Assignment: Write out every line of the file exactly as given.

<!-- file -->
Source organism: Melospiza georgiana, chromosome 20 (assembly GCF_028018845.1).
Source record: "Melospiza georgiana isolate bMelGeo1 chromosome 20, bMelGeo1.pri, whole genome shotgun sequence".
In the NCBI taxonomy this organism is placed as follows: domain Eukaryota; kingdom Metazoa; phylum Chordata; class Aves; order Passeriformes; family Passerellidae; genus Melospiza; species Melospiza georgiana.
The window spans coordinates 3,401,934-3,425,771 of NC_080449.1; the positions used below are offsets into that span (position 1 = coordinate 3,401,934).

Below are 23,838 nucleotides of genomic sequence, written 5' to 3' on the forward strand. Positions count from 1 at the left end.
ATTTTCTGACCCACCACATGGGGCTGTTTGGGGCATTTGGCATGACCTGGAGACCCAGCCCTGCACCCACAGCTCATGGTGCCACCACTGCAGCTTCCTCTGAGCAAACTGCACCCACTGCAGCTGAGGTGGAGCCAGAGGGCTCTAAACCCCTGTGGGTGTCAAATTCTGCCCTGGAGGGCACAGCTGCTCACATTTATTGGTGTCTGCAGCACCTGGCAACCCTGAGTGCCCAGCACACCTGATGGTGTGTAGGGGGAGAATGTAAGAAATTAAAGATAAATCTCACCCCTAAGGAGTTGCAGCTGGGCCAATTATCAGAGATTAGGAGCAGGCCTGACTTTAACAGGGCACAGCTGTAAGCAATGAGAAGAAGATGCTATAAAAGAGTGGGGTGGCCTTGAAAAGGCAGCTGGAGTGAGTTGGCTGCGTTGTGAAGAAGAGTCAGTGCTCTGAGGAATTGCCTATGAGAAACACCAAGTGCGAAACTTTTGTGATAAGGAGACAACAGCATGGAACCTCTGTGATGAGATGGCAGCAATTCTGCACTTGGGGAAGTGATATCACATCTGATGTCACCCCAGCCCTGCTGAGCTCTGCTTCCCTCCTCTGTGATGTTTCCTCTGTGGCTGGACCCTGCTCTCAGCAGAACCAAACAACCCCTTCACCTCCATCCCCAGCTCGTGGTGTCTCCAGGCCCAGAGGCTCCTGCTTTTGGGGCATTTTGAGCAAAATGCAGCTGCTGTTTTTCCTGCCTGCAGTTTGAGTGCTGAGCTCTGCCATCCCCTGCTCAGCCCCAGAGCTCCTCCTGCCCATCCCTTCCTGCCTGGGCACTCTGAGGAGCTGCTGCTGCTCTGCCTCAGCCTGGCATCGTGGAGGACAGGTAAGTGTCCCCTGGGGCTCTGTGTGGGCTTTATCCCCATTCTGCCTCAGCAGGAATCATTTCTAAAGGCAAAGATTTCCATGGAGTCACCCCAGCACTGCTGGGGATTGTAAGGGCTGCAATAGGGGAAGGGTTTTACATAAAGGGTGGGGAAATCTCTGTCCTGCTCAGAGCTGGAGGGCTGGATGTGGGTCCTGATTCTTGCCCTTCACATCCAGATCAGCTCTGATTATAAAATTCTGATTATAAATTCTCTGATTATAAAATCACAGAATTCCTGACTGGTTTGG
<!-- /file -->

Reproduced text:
Source organism: Melospiza georgiana, chromosome 20 (assembly GCF_028018845.1).
Source record: "Melospiza georgiana isolate bMelGeo1 chromosome 20, bMelGeo1.pri, whole genome shotgun sequence".
In the NCBI taxonomy this organism is placed as follows: domain Eukaryota; kingdom Metazoa; phylum Chordata; class Aves; order Passeriformes; family Passerellidae; genus Melospiza; species Melospiza georgiana.
The window spans coordinates 3,401,934-3,425,771 of NC_080449.1; the positions used below are offsets into that span (position 1 = coordinate 3,401,934).

Below are 23,838 nucleotides of genomic sequence, written 5' to 3' on the forward strand. Positions count from 1 at the left end.
ATTTTCTGACCCACCACATGGGGCTGTTTGGGGCATTTGGCATGACCTGGAGACCCAGCCCTGCACCCACAGCTCATGGTGCCACCACTGCAGCTTCCTCTGAGCAAACTGCACCCACTGCAGCTGAGGTGGAGCCAGAGGGCTCTAAACCCCTGTGGGTGTCAAATTCTGCCCTGGAGGGCACAGCTGCTCACATTTATTGGTGTCTGCAGCACCTGGCAACCCTGAGTGCCCAGCACACCTGATGGTGTGTAGGGGGAGAATGTAAGAAATTAAAGATAAATCTCACCCCTAAGGAGTTGCAGCTGGGCCAATTATCAGAGATTAGGAGCAGGCCTGACTTTAACAGGGCACAGCTGTAAGCAATGAGAAGAAGATGCTATAAAAGAGTGGGGTGGCCTTGAAAAGGCAGCTGGAGTGAGTTGGCTGCGTTGTGAAGAAGAGTCAGTGCTCTGAGGAATTGCCTATGAGAAACACCAAGTGCGAAACTTTTGTGATAAGGAGACAACAGCATGGAACCTCTGTGATGAGATGGCAGCAATTCTGCACTTGGGGAAGTGATATCACATCTGATGTCACCCCAGCCCTGCTGAGCTCTGCTTCCCTCCTCTGTGATGTTTCCTCTGTGGCTGGACCCTGCTCTCAGCAGAACCAAACAACCCCTTCACCTCCATCCCCAGCTCGTGGTGTCTCCAGGCCCAGAGGCTCCTGCTTTTGGGGCATTTTGAGCAAAATGCAGCTGCTGTTTTTCCTGCCTGCAGTTTGAGTGCTGAGCTCTGCCATCCCCTGCTCAGCCCCAGAGCTCCTCCTGCCCATCCCTTCCTGCCTGGGCACTCTGAGGAGCTGCTGCTGCTCTGCCTCAGCCTGGCATCGTGGAGGACAGGTAAGTGTCCCCTGGGGCTCTGTGTGGGCTTTATCCCCATTCTGCCTCAGCAGGAATCATTTCTAAAGGCAAAGATTTCCATGGAGTCACCCCAGCACTGCTGGGGATTGTAAGGGCTGCAATAGGGGAAGGGTTTTACATAAAGGGTGGGGAAATCTCTGTCCTGCTCAGAGCTGGAGGGCTGGATGTGGGTCCTGATTCTTGCCCTTCACATCCAGATCAGCTCTGATTATAAAATTCTGATTATAAATTCTCTGATTATAAAATCACAGAATTCCTGACTGGTTTGG